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8 hours ago, SoulMonster said:

We bought our house 8 years ago and it has a pretty large garden. One part of the garden is constantly in a state of overgrown mess. We fix that and another gets out of control. We have done so much work. Planted grass, various forms of composting, felled down about 30 trees, built walls and fences, put up two sheds, a garage, planted bushes for berries and trees for fruits, removed bushes for berries and trees for fruits, covered parts of the garden with plastic to kill off weeds, seen the weed grow through the plastic, remove the plastic and physically harried the earth to kill off the weeds, put up glass shed for herbs and vegetables that need more warmth than your typical Norwegian summer can provide, built a large deck to have less grass to mow, built a strawberry patch to have less grass to mow, put up crates for herbs but had to remove them to a more sunnier area, fought creeping wild raspberry bushes with any means available... Just so much work. This summer we need to plant lots of bushes to cover a fence, and plant some evergreens to cover a large patch before the weeds take over (again).

That doesnt sound like much fun.  Must make it all the more fulfilling when you harvest some food?  My largest garden is similarity an ongoing challenge.  I first acquired it as basically a junk yard for the neighbouring gardens for many years. The junk was all buried, so there was a thick forest of weeds and then multiple layers of junk going down about 5 ft.  I cleared that on my own and had a tractor till it.  The weeds fought back hard, beating any seeds Id planted.  Minimal yields.  Next year I fought hard and had a huge bumper crop of every thing I planted.  Still have some of it. Last season I had the same thing happen as you with landscaping fabric where weeds grow through them.  In my case it's because they are root system weeds that don't require light at every point that they grow.  Also, the city moved my plot to a place where I adopted a tree and soil that hadn't been developed again.  Big job to get the weeds tree out and organic matter in.  And then we had record rains and the entire new plot was submerged.  I wait till it dries, plant my seeds and seedlings.  Another flood. A few feet of water for 2-3 weeks.  I tried once more and then called it a season for that garden.  With out warning or consent they rent me lend that the neighbouring gardens run off into.   The neighbouring garden that I amended the soil for them!  Punks!  I have mad scientists designs in my head for flooding and weed prevention this coming season.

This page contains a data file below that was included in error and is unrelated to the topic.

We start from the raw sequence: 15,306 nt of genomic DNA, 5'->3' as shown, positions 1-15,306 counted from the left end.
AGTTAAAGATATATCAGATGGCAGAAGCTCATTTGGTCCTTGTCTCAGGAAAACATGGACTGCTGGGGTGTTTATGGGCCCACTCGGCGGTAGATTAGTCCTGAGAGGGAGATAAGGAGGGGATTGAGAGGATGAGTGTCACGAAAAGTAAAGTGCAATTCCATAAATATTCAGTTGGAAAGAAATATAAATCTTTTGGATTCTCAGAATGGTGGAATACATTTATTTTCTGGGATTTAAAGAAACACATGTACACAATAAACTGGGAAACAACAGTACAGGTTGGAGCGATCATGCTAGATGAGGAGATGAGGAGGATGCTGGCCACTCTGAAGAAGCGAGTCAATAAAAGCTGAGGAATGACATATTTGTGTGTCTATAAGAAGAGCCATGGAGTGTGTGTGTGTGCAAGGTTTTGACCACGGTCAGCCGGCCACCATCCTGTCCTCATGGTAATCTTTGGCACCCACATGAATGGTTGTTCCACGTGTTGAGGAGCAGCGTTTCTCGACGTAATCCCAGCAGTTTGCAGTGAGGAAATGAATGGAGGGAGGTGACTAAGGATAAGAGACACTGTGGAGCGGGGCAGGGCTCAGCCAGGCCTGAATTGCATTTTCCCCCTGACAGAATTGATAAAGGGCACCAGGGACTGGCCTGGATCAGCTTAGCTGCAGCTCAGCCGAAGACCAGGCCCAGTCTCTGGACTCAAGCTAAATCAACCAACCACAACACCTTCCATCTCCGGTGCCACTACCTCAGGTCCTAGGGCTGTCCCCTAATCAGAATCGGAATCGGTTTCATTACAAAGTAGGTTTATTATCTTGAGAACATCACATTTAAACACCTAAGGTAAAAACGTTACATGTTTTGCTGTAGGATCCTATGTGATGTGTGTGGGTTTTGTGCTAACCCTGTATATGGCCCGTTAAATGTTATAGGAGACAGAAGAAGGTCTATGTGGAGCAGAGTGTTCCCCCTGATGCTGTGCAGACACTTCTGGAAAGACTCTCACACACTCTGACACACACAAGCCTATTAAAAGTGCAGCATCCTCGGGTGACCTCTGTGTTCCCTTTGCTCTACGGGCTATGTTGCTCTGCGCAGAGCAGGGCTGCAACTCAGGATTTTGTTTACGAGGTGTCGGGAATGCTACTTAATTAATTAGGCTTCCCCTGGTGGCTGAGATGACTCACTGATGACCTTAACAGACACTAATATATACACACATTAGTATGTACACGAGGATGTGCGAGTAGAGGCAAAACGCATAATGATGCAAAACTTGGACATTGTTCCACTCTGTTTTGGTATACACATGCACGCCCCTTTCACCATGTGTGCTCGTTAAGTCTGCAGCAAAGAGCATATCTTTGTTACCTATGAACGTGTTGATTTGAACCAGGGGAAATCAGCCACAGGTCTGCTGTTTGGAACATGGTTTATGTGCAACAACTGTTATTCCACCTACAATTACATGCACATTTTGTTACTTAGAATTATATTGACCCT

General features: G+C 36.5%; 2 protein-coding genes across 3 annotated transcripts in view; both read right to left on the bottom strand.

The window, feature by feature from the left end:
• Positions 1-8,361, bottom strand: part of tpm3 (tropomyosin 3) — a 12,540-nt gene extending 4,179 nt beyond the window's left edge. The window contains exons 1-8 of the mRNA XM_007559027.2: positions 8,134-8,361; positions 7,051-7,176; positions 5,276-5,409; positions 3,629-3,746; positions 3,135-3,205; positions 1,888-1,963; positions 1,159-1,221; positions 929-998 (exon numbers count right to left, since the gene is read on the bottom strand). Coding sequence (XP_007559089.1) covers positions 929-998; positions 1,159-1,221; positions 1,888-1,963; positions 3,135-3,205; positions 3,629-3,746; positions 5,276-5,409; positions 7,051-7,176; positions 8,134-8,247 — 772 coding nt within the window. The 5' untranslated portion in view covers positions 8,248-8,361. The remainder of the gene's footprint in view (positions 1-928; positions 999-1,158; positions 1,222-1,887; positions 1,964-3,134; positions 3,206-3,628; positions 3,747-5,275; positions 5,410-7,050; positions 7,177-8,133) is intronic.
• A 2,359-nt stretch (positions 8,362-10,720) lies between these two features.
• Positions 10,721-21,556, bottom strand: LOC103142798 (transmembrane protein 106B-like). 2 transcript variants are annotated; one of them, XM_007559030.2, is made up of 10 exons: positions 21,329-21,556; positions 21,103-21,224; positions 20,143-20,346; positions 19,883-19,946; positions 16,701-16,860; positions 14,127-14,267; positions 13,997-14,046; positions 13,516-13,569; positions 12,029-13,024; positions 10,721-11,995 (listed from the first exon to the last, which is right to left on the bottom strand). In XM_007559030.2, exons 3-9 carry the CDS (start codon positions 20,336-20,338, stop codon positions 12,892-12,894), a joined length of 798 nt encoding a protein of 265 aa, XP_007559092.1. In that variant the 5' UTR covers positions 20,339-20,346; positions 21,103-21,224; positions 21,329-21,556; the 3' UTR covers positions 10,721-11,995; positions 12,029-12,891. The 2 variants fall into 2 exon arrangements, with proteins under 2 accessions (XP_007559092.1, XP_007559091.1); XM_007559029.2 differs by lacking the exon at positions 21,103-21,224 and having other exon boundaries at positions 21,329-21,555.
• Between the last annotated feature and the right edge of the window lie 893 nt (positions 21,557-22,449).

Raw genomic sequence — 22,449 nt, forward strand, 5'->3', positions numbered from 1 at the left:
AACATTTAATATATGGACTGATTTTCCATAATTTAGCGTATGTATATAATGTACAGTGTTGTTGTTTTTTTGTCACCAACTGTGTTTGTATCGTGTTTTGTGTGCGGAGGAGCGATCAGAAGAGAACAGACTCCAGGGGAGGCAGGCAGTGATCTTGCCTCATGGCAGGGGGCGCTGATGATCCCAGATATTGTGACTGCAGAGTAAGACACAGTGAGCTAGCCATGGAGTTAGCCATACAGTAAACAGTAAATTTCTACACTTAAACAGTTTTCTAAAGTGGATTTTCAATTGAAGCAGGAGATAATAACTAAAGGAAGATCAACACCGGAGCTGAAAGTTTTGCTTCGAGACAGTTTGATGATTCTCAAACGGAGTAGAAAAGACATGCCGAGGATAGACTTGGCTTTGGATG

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When you till, you bring up all the weed seeds and they grow, try not to till.  Instead lay down a layer of cardboard and cover with your mulch.  You can dig right through it when you put in your plant.  The cardboard won't smoother your soil and it deteriorates over time.  I use 4 inches of leaf mulch.  Weeds that grow in that practically jump into my hand when I walk by.  Research your no till methods.  I don't weed because I don't have to.

I'm growing in the house this year but next year I have a whole green house!  And thanks to those pot growing busts, we have all the equipment we need.  Sorry about that but thanks.

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1 hour ago, cineater said:

When you till, you bring up all the weed seeds and they grow, try not to till.  Instead lay down a layer of cardboard and cover with your mulch.  You can dig right through it when you put in your plant.  The cardboard won't smoother your soil and it deteriorates over time.  I use 4 inches of leaf mulch.  Weeds that grow in that practically jump into my hand when I walk by.  Research your no till methods.  I don't weed because I don't have to.